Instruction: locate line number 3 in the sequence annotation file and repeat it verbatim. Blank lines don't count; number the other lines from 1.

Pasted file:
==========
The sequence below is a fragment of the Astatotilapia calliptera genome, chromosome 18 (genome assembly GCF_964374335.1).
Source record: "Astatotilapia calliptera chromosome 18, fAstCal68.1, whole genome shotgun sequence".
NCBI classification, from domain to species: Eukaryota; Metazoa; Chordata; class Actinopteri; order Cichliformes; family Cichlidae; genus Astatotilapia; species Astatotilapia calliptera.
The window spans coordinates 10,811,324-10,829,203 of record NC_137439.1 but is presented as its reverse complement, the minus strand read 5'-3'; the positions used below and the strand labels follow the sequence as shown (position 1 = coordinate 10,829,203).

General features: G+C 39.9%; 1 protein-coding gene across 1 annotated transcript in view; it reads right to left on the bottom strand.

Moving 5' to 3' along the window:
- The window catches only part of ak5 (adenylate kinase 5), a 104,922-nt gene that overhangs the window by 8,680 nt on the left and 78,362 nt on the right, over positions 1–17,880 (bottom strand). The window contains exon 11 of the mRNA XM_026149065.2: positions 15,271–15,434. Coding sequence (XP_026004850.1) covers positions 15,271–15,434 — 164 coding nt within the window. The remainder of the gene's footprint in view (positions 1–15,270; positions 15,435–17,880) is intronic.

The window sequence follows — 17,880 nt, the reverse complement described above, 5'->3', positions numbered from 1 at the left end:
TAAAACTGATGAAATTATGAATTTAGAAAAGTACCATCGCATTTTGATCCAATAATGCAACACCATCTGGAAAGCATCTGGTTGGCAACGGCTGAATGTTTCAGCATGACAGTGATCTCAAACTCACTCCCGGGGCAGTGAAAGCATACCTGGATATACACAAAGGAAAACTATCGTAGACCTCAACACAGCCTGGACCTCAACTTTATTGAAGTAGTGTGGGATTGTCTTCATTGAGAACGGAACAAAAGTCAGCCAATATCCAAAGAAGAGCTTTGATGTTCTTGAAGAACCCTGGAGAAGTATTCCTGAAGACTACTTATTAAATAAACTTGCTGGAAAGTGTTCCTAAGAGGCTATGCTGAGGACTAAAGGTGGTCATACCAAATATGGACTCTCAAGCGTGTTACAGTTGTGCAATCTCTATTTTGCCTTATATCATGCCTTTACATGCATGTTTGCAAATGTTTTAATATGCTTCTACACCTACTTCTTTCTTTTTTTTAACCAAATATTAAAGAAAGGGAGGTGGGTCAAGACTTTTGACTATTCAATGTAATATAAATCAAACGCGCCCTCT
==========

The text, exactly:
NCBI classification, from domain to species: Eukaryota; Metazoa; Chordata; class Actinopteri; order Cichliformes; family Cichlidae; genus Astatotilapia; species Astatotilapia calliptera.